A message posted on Cohen’s official Facebook page shortly after midday reported his death, but gave no cause:
“It is with profound sorrow we report that legendary poet, songwriter and artist, Leonard Cohen has passed away,” it said.
“We have lost one of music’s most revered and prolific visionaries.”
The message – which was later also published on Cohen’s website – had attracted thousands of comments from devastated fans within minutes of being posted, and led to a flurry of tweets.
Leonard Cohen has died at the age of 82 https://t.co/bi21SpmTVs pic.twitter.com/yio6QeieFf
— Rolling Stone (@RollingStone) November 11, 2016
"There's a crack in everything. That's how the light gets in." – Words for all time and occasion, but absolutely for now. #LeonardCohen
— Adam Baldwin (@AdamaBaldwin) November 11, 2016
RIP LEONARD COHEN
Devastating news…My life was forever changed by his music and words
He'll will never be forgotten Love Always RS
— Ron Sexsmith (@RonSexsmith) November 11, 2016
The Facebook message said the family requested privacy, and that a memorial would take place in Los Angeles at a later date.
Cohen was considered one of the most influential singer-songwriters of the 1960s and early ’70s, with his most well-known songs including “Hallelujah”, “Suzanne”, “Bird on a Wire” and “So Long, Marianne”.
His most recent album, the introspective You Want It Darker, was released just last month.
“Hallelujah” has been recorded more than 200 times. Cohen never recorded a chart single and didn’t place an album in the top 10 until he was in his 70s, but his ardent fans and musical peers viewed him as a musical craftsman with few equals.
As a songwriter, his themes encompassed love in all its manifestations, religion, faith and the tenuous state of the world.
Like “Hallelujah”, many of his tunes became much-covered keystones of the popular songbook.
His longtime accompanist Jennifer Warnes recorded several of his best-known works on her 1987 Cohen recital Famous Blue Raincoat.
Like his art, his life evidenced a dynamic tension between sexuality and spirituality. He was a well-known womaniser whose many romantic partners included fellow Canadian musician Joni Mitchell and actress Rebecca De Mornay.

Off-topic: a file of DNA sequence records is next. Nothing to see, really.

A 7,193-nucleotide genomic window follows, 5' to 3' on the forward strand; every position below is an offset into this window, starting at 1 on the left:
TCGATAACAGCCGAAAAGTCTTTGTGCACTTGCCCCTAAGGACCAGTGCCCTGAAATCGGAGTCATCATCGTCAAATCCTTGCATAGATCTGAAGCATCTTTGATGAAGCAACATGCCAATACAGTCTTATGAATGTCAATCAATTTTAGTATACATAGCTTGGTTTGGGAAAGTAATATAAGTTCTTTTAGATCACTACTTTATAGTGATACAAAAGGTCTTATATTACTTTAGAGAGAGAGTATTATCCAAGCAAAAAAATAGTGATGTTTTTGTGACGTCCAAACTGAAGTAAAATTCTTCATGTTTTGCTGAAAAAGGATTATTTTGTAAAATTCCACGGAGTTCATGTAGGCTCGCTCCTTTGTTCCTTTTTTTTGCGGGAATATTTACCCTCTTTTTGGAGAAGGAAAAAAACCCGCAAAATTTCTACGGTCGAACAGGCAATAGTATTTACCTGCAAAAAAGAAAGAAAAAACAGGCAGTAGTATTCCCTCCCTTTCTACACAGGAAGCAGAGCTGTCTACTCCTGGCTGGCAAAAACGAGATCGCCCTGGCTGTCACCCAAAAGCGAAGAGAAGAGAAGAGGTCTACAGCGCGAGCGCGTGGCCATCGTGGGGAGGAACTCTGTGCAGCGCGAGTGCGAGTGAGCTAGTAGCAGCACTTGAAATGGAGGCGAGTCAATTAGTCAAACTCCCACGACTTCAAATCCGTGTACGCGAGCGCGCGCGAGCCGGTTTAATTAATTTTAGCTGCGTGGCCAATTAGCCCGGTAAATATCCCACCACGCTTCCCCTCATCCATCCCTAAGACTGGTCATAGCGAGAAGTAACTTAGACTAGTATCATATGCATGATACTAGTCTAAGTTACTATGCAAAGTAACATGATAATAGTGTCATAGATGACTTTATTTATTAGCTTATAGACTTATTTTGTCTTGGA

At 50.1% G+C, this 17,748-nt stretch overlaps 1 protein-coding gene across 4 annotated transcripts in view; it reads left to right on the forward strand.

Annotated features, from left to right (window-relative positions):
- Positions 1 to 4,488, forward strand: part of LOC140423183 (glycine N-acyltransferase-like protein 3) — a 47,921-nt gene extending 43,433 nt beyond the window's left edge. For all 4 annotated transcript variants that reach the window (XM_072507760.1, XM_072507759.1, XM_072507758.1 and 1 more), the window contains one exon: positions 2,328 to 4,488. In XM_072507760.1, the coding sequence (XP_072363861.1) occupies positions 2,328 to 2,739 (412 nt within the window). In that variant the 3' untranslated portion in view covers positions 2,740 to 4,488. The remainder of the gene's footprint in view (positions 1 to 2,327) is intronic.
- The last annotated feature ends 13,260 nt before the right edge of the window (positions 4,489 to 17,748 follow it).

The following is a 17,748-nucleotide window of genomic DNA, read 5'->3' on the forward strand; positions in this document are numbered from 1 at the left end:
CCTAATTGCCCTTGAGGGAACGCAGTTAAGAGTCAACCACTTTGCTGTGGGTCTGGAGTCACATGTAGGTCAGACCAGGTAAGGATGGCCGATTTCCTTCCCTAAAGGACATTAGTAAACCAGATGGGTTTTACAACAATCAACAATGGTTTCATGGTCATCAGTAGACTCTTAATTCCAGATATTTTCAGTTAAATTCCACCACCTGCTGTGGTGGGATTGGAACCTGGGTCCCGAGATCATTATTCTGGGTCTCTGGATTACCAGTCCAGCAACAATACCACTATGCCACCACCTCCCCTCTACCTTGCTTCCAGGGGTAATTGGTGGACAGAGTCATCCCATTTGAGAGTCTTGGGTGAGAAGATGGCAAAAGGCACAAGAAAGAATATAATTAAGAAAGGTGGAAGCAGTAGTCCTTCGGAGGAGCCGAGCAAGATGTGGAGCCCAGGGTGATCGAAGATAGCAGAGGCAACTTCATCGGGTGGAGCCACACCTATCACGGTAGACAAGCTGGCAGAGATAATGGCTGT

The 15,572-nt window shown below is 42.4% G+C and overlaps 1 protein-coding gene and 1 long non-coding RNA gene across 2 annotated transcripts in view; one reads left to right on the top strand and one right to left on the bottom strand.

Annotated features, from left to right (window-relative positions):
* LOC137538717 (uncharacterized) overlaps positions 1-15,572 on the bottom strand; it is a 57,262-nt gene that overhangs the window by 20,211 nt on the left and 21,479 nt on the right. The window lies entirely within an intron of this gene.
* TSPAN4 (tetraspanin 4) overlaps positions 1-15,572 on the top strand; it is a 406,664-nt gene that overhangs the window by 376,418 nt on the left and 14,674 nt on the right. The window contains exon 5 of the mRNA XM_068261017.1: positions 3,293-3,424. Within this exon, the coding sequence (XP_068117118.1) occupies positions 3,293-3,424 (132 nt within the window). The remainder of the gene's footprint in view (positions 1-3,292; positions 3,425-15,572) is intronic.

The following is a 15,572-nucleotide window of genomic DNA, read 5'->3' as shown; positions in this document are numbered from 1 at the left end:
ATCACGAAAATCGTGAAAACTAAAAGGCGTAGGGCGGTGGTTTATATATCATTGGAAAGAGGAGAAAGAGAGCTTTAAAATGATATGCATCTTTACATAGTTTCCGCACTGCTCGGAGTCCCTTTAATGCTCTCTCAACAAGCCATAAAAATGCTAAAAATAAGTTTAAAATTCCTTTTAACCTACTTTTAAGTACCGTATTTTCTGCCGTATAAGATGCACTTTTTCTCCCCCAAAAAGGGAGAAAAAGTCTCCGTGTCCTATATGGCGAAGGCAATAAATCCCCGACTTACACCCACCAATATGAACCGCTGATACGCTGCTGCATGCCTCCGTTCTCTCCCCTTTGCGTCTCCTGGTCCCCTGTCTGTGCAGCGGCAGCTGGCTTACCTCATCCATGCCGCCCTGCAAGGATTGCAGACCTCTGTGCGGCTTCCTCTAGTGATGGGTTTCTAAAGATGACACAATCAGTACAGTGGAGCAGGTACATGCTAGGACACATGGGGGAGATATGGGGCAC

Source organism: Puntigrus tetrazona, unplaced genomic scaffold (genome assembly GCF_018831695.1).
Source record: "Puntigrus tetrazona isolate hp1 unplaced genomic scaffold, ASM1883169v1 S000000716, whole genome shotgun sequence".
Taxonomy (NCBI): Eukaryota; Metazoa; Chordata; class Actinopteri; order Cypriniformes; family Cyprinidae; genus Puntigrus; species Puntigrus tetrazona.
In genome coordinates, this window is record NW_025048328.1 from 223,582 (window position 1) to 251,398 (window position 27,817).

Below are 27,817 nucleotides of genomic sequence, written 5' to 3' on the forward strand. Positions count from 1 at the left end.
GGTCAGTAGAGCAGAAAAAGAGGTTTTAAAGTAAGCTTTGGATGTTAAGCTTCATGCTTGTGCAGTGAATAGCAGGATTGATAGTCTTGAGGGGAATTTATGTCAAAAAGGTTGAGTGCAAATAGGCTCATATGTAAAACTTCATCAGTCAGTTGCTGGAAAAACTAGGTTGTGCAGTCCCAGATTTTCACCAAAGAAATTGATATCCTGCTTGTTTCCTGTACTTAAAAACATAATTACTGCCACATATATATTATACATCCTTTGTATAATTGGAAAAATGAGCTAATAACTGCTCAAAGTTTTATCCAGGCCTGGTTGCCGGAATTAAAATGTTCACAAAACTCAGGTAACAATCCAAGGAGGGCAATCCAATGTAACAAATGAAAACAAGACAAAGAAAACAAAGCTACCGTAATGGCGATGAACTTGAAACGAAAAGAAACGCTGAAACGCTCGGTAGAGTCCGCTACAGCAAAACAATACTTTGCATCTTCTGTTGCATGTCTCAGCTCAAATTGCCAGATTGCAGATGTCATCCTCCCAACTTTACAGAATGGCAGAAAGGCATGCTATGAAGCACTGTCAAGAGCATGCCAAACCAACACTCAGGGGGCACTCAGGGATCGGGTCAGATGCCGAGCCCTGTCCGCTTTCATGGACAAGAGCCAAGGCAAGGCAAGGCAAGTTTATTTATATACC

Yet he would famously reject the world of the flesh: Torn by depression and doubt about his life and career, he withdrew to spend more than five years in a Buddhist monastery; he later studied at a Hindu ashram in Mumbai.
A financial crisis late in life led to a fresh burst of fame. After his business manager embezzled millions from him, the impecunious Cohen embarked on a 2008-10 world tour that restored his fortune and renewed his reputation.
His 2012 album Old Ideas, released at the age of 77, became his highest-charting release ever, debuting at No. 3 in the US.
He was born in Montreal. His father was a wealthy clothier, and he grew up in the city’s affluent Westmount neighbourhood. He was the grandson of Jewish European immigrants, and his maternal grandfather was a rabbi and Talmudic scholar.
The top-10 arrival of the spare and drily witty Old Ideas in 2012 was succeeded by another series of concert dates in Europe and America that year and in 2013.
Popular Problems was released in fall of 2014, shortly after Cohen’s 80th birthday.
Cohen’s many honours included his 2008 induction into the Rock and Roll Hall of Fame and a 2010 Lifetime Achievement Grammy.
He is survived by a son and daughter from his relationship with Suzanne Elrod.
– with AAPJump to next article